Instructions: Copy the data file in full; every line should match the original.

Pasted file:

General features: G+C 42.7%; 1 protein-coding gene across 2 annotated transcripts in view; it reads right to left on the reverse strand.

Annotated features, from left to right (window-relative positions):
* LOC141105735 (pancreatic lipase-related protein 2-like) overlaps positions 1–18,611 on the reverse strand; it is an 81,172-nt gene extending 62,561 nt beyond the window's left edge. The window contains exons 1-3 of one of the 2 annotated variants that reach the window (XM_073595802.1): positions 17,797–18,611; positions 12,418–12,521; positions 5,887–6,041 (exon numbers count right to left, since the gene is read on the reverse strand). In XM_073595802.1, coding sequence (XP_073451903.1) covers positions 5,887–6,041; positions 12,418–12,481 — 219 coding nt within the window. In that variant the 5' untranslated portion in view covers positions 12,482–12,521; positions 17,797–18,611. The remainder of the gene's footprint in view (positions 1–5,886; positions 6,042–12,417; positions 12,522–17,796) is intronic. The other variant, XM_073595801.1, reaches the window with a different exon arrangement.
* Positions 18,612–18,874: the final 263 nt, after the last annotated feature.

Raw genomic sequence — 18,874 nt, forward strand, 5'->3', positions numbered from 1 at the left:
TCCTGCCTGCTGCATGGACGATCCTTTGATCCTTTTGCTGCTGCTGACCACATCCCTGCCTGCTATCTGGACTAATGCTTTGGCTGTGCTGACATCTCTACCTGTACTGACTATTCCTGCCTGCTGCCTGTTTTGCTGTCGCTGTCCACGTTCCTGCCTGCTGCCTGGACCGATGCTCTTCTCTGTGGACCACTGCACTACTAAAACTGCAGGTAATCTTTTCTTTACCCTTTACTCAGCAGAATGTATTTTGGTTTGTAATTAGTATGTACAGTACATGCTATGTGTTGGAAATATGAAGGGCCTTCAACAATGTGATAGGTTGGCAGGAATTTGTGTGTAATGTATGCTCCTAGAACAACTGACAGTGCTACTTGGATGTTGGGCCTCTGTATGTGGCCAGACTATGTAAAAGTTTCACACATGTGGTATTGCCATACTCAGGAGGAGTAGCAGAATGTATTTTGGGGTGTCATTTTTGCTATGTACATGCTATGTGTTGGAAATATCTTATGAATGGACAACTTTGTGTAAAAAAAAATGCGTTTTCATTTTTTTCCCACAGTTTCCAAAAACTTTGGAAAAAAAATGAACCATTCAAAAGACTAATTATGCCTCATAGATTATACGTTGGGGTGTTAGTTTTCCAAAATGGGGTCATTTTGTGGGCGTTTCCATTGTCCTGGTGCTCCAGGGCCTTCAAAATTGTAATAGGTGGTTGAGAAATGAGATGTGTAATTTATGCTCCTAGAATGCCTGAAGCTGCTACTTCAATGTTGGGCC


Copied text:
General features: G+C 42.7%; 1 protein-coding gene across 2 annotated transcripts in view; it reads right to left on the reverse strand.

Annotated features, from left to right (window-relative positions):
* LOC141105735 (pancreatic lipase-related protein 2-like) overlaps positions 1–18,611 on the reverse strand; it is an 81,172-nt gene extending 62,561 nt beyond the window's left edge. The window contains exons 1-3 of one of the 2 annotated variants that reach the window (XM_073595802.1): positions 17,797–18,611; positions 12,418–12,521; positions 5,887–6,041 (exon numbers count right to left, since the gene is read on the reverse strand). In XM_073595802.1, coding sequence (XP_073451903.1) covers positions 5,887–6,041; positions 12,418–12,481 — 219 coding nt within the window. In that variant the 5' untranslated portion in view covers positions 12,482–12,521; positions 17,797–18,611. The remainder of the gene's footprint in view (positions 1–5,886; positions 6,042–12,417; positions 12,522–17,796) is intronic. The other variant, XM_073595801.1, reaches the window with a different exon arrangement.
* Positions 18,612–18,874: the final 263 nt, after the last annotated feature.

Raw genomic sequence — 18,874 nt, forward strand, 5'->3', positions numbered from 1 at the left:
TCCTGCCTGCTGCATGGACGATCCTTTGATCCTTTTGCTGCTGCTGACCACATCCCTGCCTGCTATCTGGACTAATGCTTTGGCTGTGCTGACATCTCTACCTGTACTGACTATTCCTGCCTGCTGCCTGTTTTGCTGTCGCTGTCCACGTTCCTGCCTGCTGCCTGGACCGATGCTCTTCTCTGTGGACCACTGCACTACTAAAACTGCAGGTAATCTTTTCTTTACCCTTTACTCAGCAGAATGTATTTTGGTTTGTAATTAGTATGTACAGTACATGCTATGTGTTGGAAATATGAAGGGCCTTCAACAATGTGATAGGTTGGCAGGAATTTGTGTGTAATGTATGCTCCTAGAACAACTGACAGTGCTACTTGGATGTTGGGCCTCTGTATGTGGCCAGACTATGTAAAAGTTTCACACATGTGGTATTGCCATACTCAGGAGGAGTAGCAGAATGTATTTTGGGGTGTCATTTTTGCTATGTACATGCTATGTGTTGGAAATATCTTATGAATGGACAACTTTGTGTAAAAAAAAATGCGTTTTCATTTTTTTCCCACAGTTTCCAAAAACTTTGGAAAAAAAATGAACCATTCAAAAGACTAATTATGCCTCATAGATTATACGTTGGGGTGTTAGTTTTCCAAAATGGGGTCATTTTGTGGGCGTTTCCATTGTCCTGGTGCTCCAGGGCCTTCAAAATTGTAATAGGTGGTTGAGAAATGAGATGTGTAATTTATGCTCCTAGAATGCCTGAAGCTGCTACTTCAATGTTGGGCC